Critic’s List: Joe Stange’s Best in 2023

Our managing editor—with his finger on the craft beer pulse from his outpost in Bangkok—selects top-of-mind picks and thoughts fresh off the past year in beer.

Joe Stange Nov 22, 2023 - 7 min read

Critic’s List: Joe Stange’s Best in 2023 Primary Image

Top 10 Beers of the Year

Hendrych H11 (Vrchlabí, Czechia) As usual, I can thank brother-from-another-mother Evan Rail for turning me on to a Prague pub like Pult, with its chill vibe and monomaniacal attention to pouring. Pult also gives pride of place to pale lager. The main reason I kept coming back, night after night, was this beautifully fresh and unendingly bright 11° světlé that was—in the technical sensory parlance—fucking bitter, listed at 52 IBUs.

Great Divide Laws Barrel-Aged Yeti (Denver) I’m so glad people still make them like this. In an era when super-thick barrel-aged stouts no longer taste like stouts, having coalesced into flat, viscous fig-bombs—more like dark-fruit syrup than malt—Sasquatch remembers. Yes, there are dried-cherry esters, but there is also espresso, dark cocoa, nutty whiskey-barrel depth, and even some woodsy hops to go with all that body and big brown foam.

Sapwood Cellars There Are No Edges (Columbia, Maryland) A bottle from the two-author brewery outside Baltimore was once again one of the best things I tasted all year. This Flemish-inspired imperial red ale, aged in malbec and pinot barrels, is gently lactic-tart—avoiding the acetic edge—with a punchy, dried-berries middle. Light on its feet, it somehow manages to be refreshing at 10 percent ABV, and the raspy-dry finish keeps me wanting more.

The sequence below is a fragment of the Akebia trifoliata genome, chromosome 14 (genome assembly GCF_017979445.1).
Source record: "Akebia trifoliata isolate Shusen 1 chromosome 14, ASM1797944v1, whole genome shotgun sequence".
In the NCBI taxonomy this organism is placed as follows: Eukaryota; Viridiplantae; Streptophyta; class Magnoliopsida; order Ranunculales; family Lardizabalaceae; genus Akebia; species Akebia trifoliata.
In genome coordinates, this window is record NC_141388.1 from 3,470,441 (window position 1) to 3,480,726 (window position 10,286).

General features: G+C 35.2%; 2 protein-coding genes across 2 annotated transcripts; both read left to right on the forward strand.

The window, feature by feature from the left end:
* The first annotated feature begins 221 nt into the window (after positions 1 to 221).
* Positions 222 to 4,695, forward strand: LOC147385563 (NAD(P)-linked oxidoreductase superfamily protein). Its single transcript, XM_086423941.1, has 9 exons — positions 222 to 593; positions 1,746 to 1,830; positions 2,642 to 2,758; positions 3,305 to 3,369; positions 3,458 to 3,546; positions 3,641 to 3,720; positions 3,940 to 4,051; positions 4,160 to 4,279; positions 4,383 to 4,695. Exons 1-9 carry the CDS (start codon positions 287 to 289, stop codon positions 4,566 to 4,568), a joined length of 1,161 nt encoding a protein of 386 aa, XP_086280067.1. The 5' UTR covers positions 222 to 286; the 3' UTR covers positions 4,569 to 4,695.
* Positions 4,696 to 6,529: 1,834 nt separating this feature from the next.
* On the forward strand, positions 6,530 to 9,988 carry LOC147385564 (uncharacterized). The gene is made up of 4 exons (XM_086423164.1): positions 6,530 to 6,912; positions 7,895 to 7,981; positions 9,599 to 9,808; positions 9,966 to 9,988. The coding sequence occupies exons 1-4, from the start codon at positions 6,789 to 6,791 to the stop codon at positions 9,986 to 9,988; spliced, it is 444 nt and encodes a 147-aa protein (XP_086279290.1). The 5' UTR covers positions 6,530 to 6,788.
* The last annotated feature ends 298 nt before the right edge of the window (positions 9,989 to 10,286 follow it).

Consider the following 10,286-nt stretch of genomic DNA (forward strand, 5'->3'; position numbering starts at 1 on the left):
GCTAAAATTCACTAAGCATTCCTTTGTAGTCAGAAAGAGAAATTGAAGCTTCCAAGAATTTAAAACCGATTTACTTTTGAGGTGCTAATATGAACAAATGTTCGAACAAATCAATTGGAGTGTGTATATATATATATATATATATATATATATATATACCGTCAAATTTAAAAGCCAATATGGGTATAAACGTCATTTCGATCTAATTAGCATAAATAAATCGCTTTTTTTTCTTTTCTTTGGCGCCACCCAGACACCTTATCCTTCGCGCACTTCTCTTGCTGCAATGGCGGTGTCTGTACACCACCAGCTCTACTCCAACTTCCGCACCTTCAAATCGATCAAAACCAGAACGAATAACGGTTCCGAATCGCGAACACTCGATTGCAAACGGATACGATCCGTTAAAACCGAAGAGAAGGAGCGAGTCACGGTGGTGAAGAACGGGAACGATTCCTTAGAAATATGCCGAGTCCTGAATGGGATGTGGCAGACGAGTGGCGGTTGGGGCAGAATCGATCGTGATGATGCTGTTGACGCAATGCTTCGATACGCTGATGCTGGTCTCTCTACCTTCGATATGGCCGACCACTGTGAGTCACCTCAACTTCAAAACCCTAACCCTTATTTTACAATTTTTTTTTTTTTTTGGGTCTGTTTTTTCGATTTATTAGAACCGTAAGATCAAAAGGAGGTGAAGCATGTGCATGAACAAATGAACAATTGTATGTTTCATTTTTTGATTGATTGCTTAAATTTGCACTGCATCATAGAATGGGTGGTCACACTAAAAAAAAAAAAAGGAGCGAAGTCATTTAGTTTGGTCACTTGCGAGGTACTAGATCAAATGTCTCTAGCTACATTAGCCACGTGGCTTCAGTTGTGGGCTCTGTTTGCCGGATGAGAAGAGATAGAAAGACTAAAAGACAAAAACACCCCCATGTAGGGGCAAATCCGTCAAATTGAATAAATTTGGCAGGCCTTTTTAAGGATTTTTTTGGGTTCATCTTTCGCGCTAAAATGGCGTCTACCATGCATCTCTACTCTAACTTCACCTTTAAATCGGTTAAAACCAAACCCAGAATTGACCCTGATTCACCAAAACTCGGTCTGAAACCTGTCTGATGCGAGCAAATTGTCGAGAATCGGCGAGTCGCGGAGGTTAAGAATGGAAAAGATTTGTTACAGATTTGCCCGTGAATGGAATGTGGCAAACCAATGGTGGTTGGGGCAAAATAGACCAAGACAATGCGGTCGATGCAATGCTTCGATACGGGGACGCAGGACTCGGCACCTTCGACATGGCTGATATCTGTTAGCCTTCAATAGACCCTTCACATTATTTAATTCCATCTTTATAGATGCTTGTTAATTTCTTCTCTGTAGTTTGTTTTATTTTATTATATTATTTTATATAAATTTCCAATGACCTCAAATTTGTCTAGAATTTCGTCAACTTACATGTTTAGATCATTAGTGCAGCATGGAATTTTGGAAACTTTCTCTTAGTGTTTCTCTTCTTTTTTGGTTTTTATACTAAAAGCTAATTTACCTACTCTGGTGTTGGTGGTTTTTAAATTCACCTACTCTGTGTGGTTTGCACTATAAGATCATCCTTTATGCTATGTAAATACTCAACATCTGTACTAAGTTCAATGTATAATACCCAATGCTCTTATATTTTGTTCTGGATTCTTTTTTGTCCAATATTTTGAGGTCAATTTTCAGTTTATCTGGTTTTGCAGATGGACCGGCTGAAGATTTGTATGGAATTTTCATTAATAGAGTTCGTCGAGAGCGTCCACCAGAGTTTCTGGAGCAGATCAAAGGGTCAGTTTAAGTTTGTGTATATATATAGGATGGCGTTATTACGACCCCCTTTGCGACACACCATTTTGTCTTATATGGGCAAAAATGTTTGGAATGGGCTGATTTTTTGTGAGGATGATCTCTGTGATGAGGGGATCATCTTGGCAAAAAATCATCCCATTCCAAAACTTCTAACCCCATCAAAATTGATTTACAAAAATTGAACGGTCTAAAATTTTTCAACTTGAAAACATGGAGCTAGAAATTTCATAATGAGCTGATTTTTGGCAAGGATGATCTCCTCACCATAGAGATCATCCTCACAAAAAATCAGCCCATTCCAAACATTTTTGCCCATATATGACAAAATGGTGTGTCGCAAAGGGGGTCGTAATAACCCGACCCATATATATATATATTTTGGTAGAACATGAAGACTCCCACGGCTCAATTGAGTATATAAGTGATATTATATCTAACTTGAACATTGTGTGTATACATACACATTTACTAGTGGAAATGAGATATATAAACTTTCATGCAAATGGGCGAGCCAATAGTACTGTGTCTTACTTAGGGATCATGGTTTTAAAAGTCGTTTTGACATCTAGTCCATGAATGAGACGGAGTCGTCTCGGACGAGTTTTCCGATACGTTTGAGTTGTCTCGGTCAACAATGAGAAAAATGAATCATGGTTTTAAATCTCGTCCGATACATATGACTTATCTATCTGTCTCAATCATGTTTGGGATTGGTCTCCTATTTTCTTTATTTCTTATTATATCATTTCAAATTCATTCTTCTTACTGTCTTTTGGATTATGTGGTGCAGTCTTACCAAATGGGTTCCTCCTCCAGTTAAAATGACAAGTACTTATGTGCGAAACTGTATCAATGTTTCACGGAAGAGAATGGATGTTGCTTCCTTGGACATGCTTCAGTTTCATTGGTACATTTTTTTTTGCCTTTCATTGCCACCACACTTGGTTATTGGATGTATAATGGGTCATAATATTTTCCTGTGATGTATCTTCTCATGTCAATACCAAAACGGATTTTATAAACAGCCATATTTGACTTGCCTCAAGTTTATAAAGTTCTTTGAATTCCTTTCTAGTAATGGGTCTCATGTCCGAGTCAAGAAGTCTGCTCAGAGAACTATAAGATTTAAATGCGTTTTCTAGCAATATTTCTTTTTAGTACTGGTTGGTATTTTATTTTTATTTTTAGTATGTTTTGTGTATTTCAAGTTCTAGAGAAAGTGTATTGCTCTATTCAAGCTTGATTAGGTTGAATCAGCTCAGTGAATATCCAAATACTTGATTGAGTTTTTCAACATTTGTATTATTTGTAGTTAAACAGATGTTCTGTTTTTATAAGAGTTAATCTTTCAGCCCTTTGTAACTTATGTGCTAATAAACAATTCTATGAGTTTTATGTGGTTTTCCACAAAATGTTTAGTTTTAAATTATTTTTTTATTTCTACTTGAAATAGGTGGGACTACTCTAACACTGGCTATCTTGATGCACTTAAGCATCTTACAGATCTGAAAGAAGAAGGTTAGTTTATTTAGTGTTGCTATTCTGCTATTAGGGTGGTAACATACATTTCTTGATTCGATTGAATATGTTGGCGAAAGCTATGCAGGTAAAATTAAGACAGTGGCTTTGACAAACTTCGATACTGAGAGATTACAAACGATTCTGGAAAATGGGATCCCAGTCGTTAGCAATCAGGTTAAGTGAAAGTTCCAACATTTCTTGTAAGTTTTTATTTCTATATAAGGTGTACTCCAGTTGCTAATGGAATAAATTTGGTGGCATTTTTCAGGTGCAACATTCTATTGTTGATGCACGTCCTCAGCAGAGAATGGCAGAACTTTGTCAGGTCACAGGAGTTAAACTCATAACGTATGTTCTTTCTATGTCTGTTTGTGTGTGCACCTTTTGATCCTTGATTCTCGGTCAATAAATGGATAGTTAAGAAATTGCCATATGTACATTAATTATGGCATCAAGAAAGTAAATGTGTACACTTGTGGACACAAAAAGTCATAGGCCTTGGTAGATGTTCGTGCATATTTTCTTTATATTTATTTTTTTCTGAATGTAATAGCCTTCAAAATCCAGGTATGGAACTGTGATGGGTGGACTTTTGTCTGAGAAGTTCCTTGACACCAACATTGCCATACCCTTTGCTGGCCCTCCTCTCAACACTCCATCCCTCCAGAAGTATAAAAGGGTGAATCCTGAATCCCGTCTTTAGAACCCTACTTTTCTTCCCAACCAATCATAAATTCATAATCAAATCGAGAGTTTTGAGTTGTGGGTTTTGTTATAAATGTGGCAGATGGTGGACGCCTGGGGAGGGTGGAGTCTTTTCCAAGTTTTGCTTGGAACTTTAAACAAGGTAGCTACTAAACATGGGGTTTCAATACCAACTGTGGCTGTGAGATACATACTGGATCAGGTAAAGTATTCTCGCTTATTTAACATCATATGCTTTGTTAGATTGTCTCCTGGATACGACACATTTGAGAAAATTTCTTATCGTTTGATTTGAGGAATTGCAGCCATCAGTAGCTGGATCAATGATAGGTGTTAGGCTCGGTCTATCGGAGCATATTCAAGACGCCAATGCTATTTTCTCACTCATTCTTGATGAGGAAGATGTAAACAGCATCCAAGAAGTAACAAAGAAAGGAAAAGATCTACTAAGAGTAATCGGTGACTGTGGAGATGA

Otherlands Haładuda Specjal (Bellingham, Washington) This was one of our Best 20 in 2022, but guess what? I got to drink it again. Bright and fresh and light yet unreserved, this Polish-hopped pilsner has a white-flower nose like chamomile over brioche, but then that loaf warms into a malt-cookie that reminds me of sticking my nose into krugs at Franconian kellers. The bitterness is ample yet supple, never harsh. Tons of flavor for 4.4 percent ABV.


Port Shark Attack (San Marcos, California) Some cans and kegs of this classic found their way to Bangkok and held up beautifully. It’s pretty—jewel-like crimson-amber, lush foam—with a nose that melds caramel and orange peels. The flavor is assertive and unapologetic, sweet yet brusquely bitter, with enough hops in the caramel-malt middle to tease out fruit punch before the alpha-resin and zesty alcohol settle and linger. Nostalgia, liquefied and refined.

Side Project La Belle Fleur (St. Louis) A not-so-well-kept secret is that behind the stout-hype cacophony, Cory King and his team are wearing their noise-canceling headphones—listening to Toots Thielemans, I guess—while continuing to hone and perfect their mixed-culture improvisations. This Brett beer smells of apricots and fuzzy peaches, lime wedges, and white wine, while tasting gently tart, dry, and totally quenching. I’m programmed to search for faults, and I found none.

de Garde The Trio (Tillamook, Oregon) From a bottle shared between friends and fondly remembered, this three-year blend of gin barrel–aged spontaneous beer had a stunningly floral nose—but it was also juicy and musty, like crushed oranges and rose petals in a wine cellar full of old books. Lightly tart with a low, earthy bitterness, dry and lively as hell, simply evaporating on the palate. Eldritch magicks, ethereal and elite.